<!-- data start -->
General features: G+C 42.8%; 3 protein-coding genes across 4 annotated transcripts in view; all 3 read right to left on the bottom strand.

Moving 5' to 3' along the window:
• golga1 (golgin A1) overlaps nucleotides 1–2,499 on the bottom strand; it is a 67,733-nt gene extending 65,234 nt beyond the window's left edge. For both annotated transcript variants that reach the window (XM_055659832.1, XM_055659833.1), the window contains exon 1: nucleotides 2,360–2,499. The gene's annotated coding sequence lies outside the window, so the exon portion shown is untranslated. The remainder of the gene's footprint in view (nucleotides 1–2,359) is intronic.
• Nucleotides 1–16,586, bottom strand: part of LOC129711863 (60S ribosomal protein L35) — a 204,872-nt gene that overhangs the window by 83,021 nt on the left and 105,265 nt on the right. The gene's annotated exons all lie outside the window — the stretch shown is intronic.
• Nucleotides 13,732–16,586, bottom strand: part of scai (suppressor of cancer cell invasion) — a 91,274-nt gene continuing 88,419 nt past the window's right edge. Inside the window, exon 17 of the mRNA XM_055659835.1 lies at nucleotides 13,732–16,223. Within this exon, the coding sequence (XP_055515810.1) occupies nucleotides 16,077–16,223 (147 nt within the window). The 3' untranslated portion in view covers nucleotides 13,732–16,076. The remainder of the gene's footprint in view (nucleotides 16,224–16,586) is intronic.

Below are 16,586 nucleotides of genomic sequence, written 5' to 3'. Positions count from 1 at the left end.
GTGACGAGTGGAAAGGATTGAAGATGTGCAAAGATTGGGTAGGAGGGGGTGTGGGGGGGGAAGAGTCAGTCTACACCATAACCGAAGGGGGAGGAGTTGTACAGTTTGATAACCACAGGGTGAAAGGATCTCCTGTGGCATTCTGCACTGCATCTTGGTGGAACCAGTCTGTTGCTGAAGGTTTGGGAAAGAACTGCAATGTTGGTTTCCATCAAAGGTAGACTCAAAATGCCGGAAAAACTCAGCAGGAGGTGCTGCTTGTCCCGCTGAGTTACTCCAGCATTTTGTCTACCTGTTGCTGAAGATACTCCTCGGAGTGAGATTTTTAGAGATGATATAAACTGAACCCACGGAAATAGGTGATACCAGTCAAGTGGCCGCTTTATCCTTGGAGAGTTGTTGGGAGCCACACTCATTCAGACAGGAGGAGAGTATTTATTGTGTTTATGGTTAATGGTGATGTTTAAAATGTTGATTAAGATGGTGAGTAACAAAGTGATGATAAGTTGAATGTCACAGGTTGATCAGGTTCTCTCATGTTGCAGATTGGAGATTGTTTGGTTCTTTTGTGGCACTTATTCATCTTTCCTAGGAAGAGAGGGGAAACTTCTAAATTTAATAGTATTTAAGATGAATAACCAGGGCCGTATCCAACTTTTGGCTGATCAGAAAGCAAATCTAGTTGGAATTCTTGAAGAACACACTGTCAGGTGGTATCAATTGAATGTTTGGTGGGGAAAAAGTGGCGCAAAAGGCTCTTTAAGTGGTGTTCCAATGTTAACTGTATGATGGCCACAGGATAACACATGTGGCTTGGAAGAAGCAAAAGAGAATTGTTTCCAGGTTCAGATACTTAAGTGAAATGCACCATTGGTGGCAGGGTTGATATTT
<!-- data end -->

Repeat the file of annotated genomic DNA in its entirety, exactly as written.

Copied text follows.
General features: G+C 42.8%; 3 protein-coding genes across 4 annotated transcripts in view; all 3 read right to left on the bottom strand.

Moving 5' to 3' along the window:
• golga1 (golgin A1) overlaps nucleotides 1–2,499 on the bottom strand; it is a 67,733-nt gene extending 65,234 nt beyond the window's left edge. For both annotated transcript variants that reach the window (XM_055659832.1, XM_055659833.1), the window contains exon 1: nucleotides 2,360–2,499. The gene's annotated coding sequence lies outside the window, so the exon portion shown is untranslated. The remainder of the gene's footprint in view (nucleotides 1–2,359) is intronic.
• Nucleotides 1–16,586, bottom strand: part of LOC129711863 (60S ribosomal protein L35) — a 204,872-nt gene that overhangs the window by 83,021 nt on the left and 105,265 nt on the right. The gene's annotated exons all lie outside the window — the stretch shown is intronic.
• Nucleotides 13,732–16,586, bottom strand: part of scai (suppressor of cancer cell invasion) — a 91,274-nt gene continuing 88,419 nt past the window's right edge. Inside the window, exon 17 of the mRNA XM_055659835.1 lies at nucleotides 13,732–16,223. Within this exon, the coding sequence (XP_055515810.1) occupies nucleotides 16,077–16,223 (147 nt within the window). The 3' untranslated portion in view covers nucleotides 13,732–16,076. The remainder of the gene's footprint in view (nucleotides 16,224–16,586) is intronic.

Below are 16,586 nucleotides of genomic sequence, written 5' to 3'. Positions count from 1 at the left end.
GTGACGAGTGGAAAGGATTGAAGATGTGCAAAGATTGGGTAGGAGGGGGTGTGGGGGGGGAAGAGTCAGTCTACACCATAACCGAAGGGGGAGGAGTTGTACAGTTTGATAACCACAGGGTGAAAGGATCTCCTGTGGCATTCTGCACTGCATCTTGGTGGAACCAGTCTGTTGCTGAAGGTTTGGGAAAGAACTGCAATGTTGGTTTCCATCAAAGGTAGACTCAAAATGCCGGAAAAACTCAGCAGGAGGTGCTGCTTGTCCCGCTGAGTTACTCCAGCATTTTGTCTACCTGTTGCTGAAGATACTCCTCGGAGTGAGATTTTTAGAGATGATATAAACTGAACCCACGGAAATAGGTGATACCAGTCAAGTGGCCGCTTTATCCTTGGAGAGTTGTTGGGAGCCACACTCATTCAGACAGGAGGAGAGTATTTATTGTGTTTATGGTTAATGGTGATGTTTAAAATGTTGATTAAGATGGTGAGTAACAAAGTGATGATAAGTTGAATGTCACAGGTTGATCAGGTTCTCTCATGTTGCAGATTGGAGATTGTTTGGTTCTTTTGTGGCACTTATTCATCTTTCCTAGGAAGAGAGGGGAAACTTCTAAATTTAATAGTATTTAAGATGAATAACCAGGGCCGTATCCAACTTTTGGCTGATCAGAAAGCAAATCTAGTTGGAATTCTTGAAGAACACACTGTCAGGTGGTATCAATTGAATGTTTGGTGGGGAAAAAGTGGCGCAAAAGGCTCTTTAAGTGGTGTTCCAATGTTAACTGTATGATGGCCACAGGATAACACATGTGGCTTGGAAGAAGCAAAAGAGAATTGTTTCCAGGTTCAGATACTTAAGTGAAATGCACCATTGGTGGCAGGGTTGATATTT